There is considerable controversy over the need to overhaul the way campaigns are financed. Legislation has been stalled repeatedly in the Congress. And many liberal and conservative advocacy groups, such as National Right to Life and the American Civil Liberties Union, have vigorously fought the measure sponsored by McCain and Senator Russell Feingold, the Wisconsin Democrat, contending that it is an unconstitutional limitation on their free speech right to broadcast their point of view.

Roger Stenson, executive director of New Hampshire Citizens for Life, told McCain that his bill would make it illegal for citizens' groups to even mention the name of a member of Congress in the two months prior to any election.

''How do you justify, Senator McCain, oppressing the free speech rights of organizations like Mothers Against Drunk Driving, or even my own organization, Citizens For Life?'' asked Stenson.

''That's a very clever misrepresentation of my position,'' replied McCain, who then demanded Stenson pay attention to his explanation. McCain said he is trying to eliminate undisclosed and unaccounted money from the political process. He told Stenson that he can personally contribute money to a campaign, as long as he is identified as a donor.

''This does not deprive your ability to exercise free speech,'' said McCain. ''That's a totally false mischaracterization of the situation.''

Asked if they would use campaign finance reform as a litmus test to appoint Supreme Court justices, McCain said he does not believe in litmus tests, and Bradley said he would select judges based on competence.

While yesterday's media event allowed McCain and Bradley to portray themselves as outsiders fighting against powerful, entrenched opponents, both have long been skillful fund-raisers operating within the system they now decry.

McCain raises money from people and companies with business before the Senate Commerce Committee, which he chairs. And Bradley was considered a master fund-raiser in the Senate. This year, he has defied expectations with his success in presidential fund-raising, considering that his opponent is the sitting vice president who enjoys the support of many party leaders and traditional interest groups.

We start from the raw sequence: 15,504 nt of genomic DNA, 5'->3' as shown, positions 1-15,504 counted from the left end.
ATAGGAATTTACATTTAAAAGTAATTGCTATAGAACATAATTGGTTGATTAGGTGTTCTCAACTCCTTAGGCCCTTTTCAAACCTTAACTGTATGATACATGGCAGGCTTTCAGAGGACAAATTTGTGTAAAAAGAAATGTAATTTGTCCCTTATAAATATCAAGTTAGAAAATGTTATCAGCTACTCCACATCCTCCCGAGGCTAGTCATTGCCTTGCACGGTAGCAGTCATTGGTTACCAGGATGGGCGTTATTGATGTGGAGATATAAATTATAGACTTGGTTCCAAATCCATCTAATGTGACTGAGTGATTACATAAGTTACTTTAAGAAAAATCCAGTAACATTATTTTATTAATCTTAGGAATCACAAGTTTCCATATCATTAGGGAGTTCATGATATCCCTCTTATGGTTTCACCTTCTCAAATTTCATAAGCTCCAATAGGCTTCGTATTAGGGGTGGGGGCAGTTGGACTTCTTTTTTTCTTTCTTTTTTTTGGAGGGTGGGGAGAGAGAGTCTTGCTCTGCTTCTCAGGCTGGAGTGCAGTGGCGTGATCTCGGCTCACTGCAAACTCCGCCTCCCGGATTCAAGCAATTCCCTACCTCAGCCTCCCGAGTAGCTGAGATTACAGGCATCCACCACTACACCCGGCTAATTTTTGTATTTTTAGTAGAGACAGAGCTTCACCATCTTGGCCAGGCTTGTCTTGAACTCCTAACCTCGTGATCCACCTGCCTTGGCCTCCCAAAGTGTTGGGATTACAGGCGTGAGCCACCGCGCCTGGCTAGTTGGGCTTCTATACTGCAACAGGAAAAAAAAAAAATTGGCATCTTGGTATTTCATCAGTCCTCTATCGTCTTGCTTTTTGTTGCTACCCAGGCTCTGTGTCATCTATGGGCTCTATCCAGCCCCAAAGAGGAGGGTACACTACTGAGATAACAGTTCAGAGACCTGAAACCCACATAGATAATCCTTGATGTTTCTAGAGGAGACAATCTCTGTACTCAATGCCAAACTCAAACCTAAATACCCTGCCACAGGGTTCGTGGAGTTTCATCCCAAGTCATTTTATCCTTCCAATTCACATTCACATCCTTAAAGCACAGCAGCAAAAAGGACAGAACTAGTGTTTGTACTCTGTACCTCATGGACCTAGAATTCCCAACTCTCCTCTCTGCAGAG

When asked if either of them had been influenced by the money that came their way in donations, one said yes, the other, no.

''I believe there have been times when I believe I have been influenced because the big donor buys access to my office and we all know that access buys influence,'' McCain said. ''That taints all of us. It taints me.''

Bradley, on the other hand, said he had never made a decision based on a political donation.

Meanwhile, yesterday's event prompted Gore and Bush, the national front-runners, to take notice. Gore bought a full-page ad in the Claremont Eagle Times titled ''My pledge to you.''

It said campaign finance reform would be at the top of his agenda if elected. It also said Gore would not use soft money - assuming his Republican opponent agrees - in the general election. In a minor swipe at Bradley, the ad asked voters to ''look beyond the rhetoric'' of the candidates to their actual records.

''John McCain has shown real courage in taking on his own party and working for real reform,'' Gore said in the advertisement. His omission of similar praise for Bradley left the impression that he doesn't think his own opponent has been as diligent.

But when asked about McCain's harsh comments about his fund-raising visit to the Buddhist temple, Gore said from Tennessee that he has acknowledged his mistake. ''The fact is, a lot of candidates have found that the current system creates all kinds of problems,'' Gore said, calling for enactment of the McCain-Feingold bill and full public financing of federal elections.

Bush, who was also campaigning in Tennessee yesterday, said that he would ban soft money contributions from corporations and labor unions, but not individuals. He also complained that McCain's plan would allow unions to elect liberal Democrats at the expense of Republicans. McCain, however, supports a ''paycheck protection'' plan to require union members to sign a form before their dues could be used for political purposes.